De Chardin was a Jesuit Priest and a paleontologist/biologist. He was born in 1885 and died in 1955. He spent his life attempting to rationalize his religious beliefs and his acceptance of evolution. Unfortunately he was censored by the church and not allowed to publish or teach about his thoughts for most of his life.
He saw the earth as having three spheres - geosphere, biosphere and the noosphere. He posited that the earth evolved through the geosphere to the biosphere and predicted that it would be moving to the noosphere long before anyone else thought about the Gaia hypotheses or before the Internet.
Rev. Phillip J. Cunningham writes (http://www.december.com/cmc/mag/1997/mar/cunning.html):
In the seeming myriad of entities around us, Teilhard perceives a unity: "My starting point is the fundamental initial fact that each one of us is perforce linked by all the material, organic and psychic strands of his being to all that surrounds him." Moreover, that unity reaches back in time and continues into the future: "If we look far enough back in the depths of time, the disordered anthill of living beings suddenly, for an informed observer, arranges itself in long files that make their way by various paths towards greater consciousness."
In 1925, Teilhard wrote in an essay entitled Hominization: "And this amounts to imagining, in one way or another, above the animal biosphere human sphere, a sphere of reflection, of conscious invention, of conscious souls (the noosphere, if you will)" It was a neologism employing the Greek word noos for "mind."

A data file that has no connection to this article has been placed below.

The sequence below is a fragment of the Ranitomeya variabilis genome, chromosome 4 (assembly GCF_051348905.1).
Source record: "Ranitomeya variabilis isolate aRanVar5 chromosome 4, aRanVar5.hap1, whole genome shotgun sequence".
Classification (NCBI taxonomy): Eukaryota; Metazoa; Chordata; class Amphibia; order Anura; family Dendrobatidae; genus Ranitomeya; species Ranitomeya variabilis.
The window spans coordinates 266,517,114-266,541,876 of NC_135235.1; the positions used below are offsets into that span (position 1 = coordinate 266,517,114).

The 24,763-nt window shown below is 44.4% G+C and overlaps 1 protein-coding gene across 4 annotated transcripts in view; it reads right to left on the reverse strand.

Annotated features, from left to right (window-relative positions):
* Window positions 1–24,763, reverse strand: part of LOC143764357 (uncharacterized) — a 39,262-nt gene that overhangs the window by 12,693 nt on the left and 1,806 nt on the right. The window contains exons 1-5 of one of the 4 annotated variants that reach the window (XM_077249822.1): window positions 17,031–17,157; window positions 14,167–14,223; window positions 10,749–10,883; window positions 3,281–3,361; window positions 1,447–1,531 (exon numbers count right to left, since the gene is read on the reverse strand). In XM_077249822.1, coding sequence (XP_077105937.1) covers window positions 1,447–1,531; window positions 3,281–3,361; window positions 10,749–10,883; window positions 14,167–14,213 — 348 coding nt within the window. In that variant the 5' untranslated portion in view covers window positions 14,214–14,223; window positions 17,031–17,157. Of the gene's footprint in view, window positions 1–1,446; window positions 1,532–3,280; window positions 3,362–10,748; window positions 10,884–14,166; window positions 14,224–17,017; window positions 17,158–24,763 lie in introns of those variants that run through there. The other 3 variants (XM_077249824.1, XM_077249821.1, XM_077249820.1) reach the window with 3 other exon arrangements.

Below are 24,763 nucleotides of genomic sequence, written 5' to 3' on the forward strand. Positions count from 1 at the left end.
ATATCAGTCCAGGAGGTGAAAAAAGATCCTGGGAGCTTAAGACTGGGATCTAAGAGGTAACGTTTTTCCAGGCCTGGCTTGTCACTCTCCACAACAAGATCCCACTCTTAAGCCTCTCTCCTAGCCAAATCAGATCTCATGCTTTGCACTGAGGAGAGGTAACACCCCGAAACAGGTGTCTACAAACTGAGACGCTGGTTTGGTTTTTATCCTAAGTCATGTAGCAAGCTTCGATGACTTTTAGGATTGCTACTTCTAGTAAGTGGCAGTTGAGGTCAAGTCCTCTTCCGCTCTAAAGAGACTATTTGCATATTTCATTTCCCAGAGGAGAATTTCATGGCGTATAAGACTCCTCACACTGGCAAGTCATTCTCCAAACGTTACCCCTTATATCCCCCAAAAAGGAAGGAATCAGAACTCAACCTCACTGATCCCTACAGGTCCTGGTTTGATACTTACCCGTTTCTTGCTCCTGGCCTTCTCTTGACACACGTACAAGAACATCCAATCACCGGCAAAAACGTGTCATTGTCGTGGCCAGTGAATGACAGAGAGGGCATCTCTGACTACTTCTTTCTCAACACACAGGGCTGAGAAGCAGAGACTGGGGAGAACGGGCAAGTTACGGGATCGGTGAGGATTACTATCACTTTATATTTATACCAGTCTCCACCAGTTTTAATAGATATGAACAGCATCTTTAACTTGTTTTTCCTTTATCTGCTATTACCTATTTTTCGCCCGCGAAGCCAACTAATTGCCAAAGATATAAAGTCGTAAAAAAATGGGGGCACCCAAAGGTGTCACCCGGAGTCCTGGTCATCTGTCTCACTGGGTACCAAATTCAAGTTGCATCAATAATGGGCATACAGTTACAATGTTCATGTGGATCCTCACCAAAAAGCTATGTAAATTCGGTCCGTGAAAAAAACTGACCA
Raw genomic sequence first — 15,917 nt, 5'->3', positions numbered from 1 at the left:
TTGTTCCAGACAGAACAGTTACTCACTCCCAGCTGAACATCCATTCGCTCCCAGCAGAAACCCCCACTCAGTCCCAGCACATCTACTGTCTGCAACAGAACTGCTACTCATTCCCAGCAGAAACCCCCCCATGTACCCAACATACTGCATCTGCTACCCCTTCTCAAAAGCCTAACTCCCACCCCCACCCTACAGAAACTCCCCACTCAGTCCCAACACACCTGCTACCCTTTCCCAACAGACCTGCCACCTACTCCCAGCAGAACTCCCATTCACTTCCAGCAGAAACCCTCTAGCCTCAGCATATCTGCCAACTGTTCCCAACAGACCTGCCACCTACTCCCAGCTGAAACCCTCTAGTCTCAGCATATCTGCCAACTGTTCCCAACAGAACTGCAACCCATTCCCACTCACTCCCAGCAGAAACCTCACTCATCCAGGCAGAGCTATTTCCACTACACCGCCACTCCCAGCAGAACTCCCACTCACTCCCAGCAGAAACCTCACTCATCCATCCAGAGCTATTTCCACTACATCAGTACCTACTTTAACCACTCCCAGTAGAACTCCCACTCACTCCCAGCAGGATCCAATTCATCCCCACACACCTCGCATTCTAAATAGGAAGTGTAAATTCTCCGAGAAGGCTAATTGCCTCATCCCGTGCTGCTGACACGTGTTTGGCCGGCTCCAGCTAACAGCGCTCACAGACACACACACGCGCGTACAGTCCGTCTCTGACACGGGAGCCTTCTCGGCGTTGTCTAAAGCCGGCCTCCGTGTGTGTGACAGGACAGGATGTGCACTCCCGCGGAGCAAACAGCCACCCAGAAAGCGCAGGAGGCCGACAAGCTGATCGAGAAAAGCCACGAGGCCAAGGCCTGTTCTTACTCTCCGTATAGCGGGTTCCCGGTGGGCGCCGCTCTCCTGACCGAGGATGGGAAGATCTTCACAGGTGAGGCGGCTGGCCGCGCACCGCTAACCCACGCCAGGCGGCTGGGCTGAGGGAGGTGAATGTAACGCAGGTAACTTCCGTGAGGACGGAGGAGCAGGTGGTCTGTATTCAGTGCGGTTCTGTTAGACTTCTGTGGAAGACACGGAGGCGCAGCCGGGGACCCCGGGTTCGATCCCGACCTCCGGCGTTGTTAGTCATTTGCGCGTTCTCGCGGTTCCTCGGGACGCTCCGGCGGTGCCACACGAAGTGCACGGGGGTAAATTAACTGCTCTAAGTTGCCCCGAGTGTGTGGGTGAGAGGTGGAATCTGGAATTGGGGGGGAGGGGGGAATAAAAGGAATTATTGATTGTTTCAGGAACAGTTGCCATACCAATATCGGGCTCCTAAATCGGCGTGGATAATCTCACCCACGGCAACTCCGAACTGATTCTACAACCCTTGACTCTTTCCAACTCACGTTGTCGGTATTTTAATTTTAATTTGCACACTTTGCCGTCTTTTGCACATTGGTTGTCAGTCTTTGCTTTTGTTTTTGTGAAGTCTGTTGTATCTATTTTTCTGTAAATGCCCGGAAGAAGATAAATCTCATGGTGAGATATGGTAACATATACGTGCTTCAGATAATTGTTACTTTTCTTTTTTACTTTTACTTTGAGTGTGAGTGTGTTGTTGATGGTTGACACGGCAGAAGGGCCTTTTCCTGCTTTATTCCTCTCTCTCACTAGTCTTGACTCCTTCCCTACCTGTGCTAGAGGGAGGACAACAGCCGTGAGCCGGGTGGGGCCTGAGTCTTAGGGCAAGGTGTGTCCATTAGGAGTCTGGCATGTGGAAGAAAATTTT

Teilhard maintains that evolution has a definite direction, an "Ariadne's Thread" as he calls it. That "thread" is the increasing complexity of living beings, the focus of which is their nervous systems, more precisely, their brains. Following the growth in "cerebralization" we are led to the mammals and, among them, the anthropoids. The complexity of their brains is paralleled by the complexity of their socialized behaviour. Recent studies of the great apes has only increased our appreciation of their remarkable acuity. Yet, though we are not a radical departure physically or genetically from these marvelous creatures, we nevertheless transcend them in some essential manner.
And just what is the source of this transcendence? For Teilhard, it is "thought" or "reflection." He describes it as "the power acquired by a consciousness to turn it upon itself, to take possession of itself as of an object endowed with its own particular consistence and value: no longer merely to know, but to know oneself; no longer merely to know but to know that one knows."
Now the same question rises which confronted us in discussing biogenesis: Does noogenesis have a direction? In The Phenomenon of Man, Teilhard posits: "In truth, a neo-humanity has been germinating round the Mediterranean for the last six thousand years" He thought that a "new layer of the noosphere" would soon be formed. "The proof of this lies in the fact that from one end of the world to the other, all peoples, to remain human or to become more so, are inexorably led to formulate the hopes and problems of the modern earth in the very same terms in which the West has formulated them." Teilhard was convinced that the shape of the noosphere's future would be determined by those developments he saw taking place in the Europe and the U.S.